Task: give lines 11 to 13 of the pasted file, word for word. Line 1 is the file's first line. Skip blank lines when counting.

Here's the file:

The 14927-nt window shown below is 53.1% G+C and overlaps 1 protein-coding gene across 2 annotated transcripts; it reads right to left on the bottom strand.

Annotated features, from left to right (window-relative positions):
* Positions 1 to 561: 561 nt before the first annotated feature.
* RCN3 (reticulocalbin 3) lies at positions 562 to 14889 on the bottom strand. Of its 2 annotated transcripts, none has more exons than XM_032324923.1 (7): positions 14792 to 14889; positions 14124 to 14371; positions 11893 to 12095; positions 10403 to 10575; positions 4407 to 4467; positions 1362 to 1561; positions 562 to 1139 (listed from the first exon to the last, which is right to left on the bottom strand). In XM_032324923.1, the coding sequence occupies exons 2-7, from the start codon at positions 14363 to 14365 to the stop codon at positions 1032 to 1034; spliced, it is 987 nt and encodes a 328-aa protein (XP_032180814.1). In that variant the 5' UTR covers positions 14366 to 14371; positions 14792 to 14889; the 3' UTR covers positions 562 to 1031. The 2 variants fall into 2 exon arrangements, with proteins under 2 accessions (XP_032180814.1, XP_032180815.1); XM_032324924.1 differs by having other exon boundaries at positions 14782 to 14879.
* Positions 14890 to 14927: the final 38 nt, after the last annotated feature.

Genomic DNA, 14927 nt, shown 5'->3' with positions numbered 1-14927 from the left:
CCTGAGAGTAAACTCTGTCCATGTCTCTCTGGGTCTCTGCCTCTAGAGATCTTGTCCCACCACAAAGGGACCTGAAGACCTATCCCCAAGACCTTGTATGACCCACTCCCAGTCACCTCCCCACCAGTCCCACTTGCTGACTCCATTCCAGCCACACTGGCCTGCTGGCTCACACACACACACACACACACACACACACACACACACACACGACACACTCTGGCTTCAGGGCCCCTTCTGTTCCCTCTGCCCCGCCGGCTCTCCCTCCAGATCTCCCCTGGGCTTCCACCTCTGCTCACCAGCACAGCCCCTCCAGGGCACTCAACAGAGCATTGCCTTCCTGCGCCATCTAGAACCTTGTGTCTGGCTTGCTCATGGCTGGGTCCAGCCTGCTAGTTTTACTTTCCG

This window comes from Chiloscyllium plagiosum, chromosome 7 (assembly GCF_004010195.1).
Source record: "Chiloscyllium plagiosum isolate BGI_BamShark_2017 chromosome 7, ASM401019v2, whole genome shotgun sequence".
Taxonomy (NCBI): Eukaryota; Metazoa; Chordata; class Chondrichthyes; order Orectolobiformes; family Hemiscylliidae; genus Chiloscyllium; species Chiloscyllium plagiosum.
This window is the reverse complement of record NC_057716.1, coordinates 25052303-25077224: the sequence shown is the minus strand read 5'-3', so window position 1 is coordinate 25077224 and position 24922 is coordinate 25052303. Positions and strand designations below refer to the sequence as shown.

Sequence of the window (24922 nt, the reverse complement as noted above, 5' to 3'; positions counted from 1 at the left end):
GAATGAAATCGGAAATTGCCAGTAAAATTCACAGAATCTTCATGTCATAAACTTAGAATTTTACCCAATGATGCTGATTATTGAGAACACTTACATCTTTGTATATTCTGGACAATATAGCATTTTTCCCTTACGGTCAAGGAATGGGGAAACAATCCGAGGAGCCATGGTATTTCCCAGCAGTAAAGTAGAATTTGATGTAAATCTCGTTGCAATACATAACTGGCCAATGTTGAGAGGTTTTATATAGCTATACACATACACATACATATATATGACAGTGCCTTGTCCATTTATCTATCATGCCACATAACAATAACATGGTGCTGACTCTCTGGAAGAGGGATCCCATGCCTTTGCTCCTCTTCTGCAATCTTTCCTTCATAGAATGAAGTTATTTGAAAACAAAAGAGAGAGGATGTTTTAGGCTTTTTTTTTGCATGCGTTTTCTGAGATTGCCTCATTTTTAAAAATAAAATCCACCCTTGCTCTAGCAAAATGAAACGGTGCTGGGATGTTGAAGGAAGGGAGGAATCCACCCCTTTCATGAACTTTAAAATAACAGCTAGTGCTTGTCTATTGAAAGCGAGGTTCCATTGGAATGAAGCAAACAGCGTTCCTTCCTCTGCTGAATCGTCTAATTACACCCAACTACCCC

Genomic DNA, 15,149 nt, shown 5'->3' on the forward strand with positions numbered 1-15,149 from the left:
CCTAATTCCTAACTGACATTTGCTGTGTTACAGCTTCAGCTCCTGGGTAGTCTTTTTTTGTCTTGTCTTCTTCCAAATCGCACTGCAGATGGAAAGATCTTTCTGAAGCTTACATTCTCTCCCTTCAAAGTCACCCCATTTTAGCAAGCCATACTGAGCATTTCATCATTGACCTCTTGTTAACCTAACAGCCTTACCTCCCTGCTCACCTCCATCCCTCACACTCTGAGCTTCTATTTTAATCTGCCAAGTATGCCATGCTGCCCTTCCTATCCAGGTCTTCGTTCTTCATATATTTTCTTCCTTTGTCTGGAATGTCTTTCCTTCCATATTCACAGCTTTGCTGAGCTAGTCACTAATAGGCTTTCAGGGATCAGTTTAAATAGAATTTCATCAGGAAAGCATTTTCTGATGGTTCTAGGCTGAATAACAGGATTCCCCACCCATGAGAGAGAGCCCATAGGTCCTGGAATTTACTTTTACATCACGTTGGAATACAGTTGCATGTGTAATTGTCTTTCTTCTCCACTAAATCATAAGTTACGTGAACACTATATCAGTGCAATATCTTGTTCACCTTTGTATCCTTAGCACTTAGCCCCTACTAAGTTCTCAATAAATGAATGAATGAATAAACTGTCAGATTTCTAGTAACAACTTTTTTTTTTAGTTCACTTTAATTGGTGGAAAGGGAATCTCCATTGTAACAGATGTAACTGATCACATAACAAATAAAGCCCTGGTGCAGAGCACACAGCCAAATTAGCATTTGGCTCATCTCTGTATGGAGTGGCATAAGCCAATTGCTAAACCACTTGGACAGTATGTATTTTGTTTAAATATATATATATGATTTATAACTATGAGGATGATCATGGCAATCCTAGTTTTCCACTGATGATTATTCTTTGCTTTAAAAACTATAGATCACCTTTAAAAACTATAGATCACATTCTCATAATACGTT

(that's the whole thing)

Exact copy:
This window is the reverse complement of record NC_057716.1, coordinates 25052303-25077224: the sequence shown is the minus strand read 5'-3', so window position 1 is coordinate 25077224 and position 24922 is coordinate 25052303. Positions and strand designations below refer to the sequence as shown.

Sequence of the window (24922 nt, the reverse complement as noted above, 5' to 3'; positions counted from 1 at the left end):
GAATGAAATCGGAAATTGCCAGTAAAATTCACAGAATCTTCATGTCATAAACTTAGAATTTTACCCAATGATGCTGATTATTGAGAACACTTACATCTTTGTATATTCTGGACAATATAGCATTTTTCCCTTACGGTCAAGGAATGGGGAAACAATCCGAGGAGCCATGGTATTTCCCAGCAGTAAAGTAGAATTTGATGTAAATCTCGTTGCAATACATAACTGGCCAATGTTGAGAGGTTTTATATAGCTATACACATACACATACATATATATGACAGTGCCTTGTCCATTTATCTATCATGCCACATAACAATAACATGGTGCTGACTCTCTGGAAGAGGGATCCCATGCCTTTGCTCCTCTTCTGCAATCTTTCCTTCATAGAATGAAGTTATTTGAAAACAAAAGAGAGAGGATGTTTTAGGCTTTTTTTTTGCATGCGTTTTCTGAGATTGCCTCATTTTTAAAAATAAAATCCACCCTTGCTCTAGCAAAATGAAACGGTGCTGGGATGTTGAAGGAAGGGAGGAATCCACCCCTTTCATGAACTTTAAAATAACAGCTAGTGCTTGTCTATTGAAAGCGAGGTTCCATTGGAATGAAGCAAACAGCGTTCCTTCCTCTGCTGAATCGTCTAATTACACCCAACTACCCC